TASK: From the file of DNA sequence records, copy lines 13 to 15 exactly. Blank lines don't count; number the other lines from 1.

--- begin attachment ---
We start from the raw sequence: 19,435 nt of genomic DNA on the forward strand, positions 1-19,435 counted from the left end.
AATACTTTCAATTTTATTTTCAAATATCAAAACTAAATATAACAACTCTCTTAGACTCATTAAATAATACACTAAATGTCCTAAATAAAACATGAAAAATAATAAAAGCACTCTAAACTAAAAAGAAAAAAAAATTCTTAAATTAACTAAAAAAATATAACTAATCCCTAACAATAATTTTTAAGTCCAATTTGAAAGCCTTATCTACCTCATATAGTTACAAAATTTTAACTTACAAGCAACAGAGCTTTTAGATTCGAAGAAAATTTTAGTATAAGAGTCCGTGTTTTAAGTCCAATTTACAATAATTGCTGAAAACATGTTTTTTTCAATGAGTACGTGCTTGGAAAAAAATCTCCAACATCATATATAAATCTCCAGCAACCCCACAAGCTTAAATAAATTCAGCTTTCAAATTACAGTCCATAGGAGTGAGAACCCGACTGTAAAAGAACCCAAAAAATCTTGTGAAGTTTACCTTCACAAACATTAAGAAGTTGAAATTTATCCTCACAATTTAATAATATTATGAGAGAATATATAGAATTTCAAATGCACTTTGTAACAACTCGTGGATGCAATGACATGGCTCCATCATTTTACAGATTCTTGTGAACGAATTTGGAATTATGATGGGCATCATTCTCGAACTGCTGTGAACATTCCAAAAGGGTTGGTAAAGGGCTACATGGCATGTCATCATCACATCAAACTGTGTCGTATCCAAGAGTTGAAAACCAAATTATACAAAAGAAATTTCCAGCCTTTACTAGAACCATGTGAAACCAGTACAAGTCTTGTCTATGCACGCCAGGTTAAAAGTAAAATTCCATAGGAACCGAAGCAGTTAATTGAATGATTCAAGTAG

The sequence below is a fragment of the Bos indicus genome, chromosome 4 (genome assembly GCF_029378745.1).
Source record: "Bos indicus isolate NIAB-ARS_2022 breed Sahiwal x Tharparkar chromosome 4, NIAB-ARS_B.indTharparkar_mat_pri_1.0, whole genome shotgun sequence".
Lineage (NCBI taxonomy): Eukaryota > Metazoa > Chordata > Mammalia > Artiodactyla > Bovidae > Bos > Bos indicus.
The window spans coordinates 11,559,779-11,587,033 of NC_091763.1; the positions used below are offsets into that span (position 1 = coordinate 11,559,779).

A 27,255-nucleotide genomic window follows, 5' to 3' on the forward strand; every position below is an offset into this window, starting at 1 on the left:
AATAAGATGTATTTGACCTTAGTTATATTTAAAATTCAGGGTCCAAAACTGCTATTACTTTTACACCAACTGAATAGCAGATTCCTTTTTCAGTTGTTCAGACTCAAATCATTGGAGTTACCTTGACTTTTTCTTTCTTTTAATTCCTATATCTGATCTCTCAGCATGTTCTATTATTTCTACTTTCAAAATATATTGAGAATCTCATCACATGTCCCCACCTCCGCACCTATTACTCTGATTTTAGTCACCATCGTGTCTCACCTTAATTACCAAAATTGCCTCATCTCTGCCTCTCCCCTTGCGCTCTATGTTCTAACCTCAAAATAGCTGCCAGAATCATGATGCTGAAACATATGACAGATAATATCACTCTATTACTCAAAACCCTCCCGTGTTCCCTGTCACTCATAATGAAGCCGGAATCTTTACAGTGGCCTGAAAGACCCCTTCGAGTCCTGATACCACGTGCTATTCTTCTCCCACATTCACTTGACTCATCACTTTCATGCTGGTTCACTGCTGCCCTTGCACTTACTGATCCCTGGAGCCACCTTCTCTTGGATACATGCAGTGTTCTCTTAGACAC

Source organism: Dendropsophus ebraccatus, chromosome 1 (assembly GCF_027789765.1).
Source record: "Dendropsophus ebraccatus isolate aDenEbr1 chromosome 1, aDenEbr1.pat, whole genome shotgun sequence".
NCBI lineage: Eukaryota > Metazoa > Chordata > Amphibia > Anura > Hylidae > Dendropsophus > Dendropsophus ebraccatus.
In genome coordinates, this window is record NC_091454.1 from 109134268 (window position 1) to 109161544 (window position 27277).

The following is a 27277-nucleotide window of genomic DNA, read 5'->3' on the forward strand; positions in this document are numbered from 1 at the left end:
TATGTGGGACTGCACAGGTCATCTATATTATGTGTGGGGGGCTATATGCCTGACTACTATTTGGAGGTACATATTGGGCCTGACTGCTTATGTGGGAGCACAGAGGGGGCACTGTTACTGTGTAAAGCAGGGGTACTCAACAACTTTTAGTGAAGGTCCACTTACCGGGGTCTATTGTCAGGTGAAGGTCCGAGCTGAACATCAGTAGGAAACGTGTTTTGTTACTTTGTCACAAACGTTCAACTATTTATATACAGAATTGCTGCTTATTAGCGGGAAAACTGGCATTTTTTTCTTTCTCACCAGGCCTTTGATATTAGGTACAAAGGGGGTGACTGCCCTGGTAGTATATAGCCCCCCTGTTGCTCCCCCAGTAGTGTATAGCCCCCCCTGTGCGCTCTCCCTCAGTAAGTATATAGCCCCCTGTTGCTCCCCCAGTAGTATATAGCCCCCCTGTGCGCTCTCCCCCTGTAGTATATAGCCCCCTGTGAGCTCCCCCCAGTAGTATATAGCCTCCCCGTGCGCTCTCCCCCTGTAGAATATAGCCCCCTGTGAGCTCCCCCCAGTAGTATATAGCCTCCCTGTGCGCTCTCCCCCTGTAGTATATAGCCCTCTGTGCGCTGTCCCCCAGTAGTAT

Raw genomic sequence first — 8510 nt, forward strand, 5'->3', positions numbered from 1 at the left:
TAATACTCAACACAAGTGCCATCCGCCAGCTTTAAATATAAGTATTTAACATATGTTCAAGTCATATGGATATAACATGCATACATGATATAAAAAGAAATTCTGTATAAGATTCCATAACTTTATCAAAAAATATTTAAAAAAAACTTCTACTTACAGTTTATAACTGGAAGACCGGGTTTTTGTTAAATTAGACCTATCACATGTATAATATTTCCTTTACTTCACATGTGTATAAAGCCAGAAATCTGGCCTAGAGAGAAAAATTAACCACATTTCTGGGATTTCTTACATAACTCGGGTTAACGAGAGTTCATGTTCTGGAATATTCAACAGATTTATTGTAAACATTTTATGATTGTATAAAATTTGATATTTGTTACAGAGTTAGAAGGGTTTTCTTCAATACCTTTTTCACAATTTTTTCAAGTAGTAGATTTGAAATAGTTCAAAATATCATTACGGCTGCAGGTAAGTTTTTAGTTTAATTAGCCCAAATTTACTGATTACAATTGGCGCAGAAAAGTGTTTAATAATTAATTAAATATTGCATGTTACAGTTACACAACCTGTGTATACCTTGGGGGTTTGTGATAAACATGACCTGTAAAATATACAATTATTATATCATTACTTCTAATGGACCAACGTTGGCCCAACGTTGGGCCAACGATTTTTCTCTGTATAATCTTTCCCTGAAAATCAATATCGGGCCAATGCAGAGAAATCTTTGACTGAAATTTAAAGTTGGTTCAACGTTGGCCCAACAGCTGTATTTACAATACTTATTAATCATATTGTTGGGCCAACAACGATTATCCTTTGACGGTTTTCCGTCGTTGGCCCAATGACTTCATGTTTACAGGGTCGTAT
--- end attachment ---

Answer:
The following is a 27277-nucleotide window of genomic DNA, read 5'->3' on the forward strand; positions in this document are numbered from 1 at the left end:
TATGTGGGACTGCACAGGTCATCTATATTATGTGTGGGGGGCTATATGCCTGACTACTATTTGGAGGTACATATTGGGCCTGACTGCTTATGTGGGAGCACAGAGGGGGCACTGTTACTGTGTAAAGCAGGGGTACTCAACAACTTTTAGTGAAGGTCCACTTACCGGGGTCTATTGTCAGGTGAAGGTCCGAGCTGAACATCAGTAGGAAACGTGTTTTGTTACTTTGTCACAAACGTTCAACTATTTATATACAGAATTGCTGCTTATTAGCGGGAAAACTGGCATTTTTTTCTTTCTCACCAGGCCTTTGATATTAGGTACAAAGGGGGTGACTGCCCTGGTAGTATATAGCCCCCCTGTTGCTCCCCCAGTAGTGTATAGCCCCCCCTGTGCGCTCTCCCTCAGTAAGTATATAGCCCCCTGTTGCTCCCCCAGTAGTATATAGCCCCCCTGTGCGCTCTCCCCCTGTAGTATATAGCCCCCTGTGAGCTCCCCCCAGTAGTATATAGCCTCCCCGTGCGCTCTCCCCCTGTAGAATATAGCCCCCTGTGAGCTCCCCCCAGTAGTATATAGCCTCCCTGTGCGCTCTCCCCCTGTAGTATATAGCCCTCTGTGCGCTGTCCCCCAGTAGTAT

Raw genomic sequence first — 8510 nt, forward strand, 5'->3', positions numbered from 1 at the left: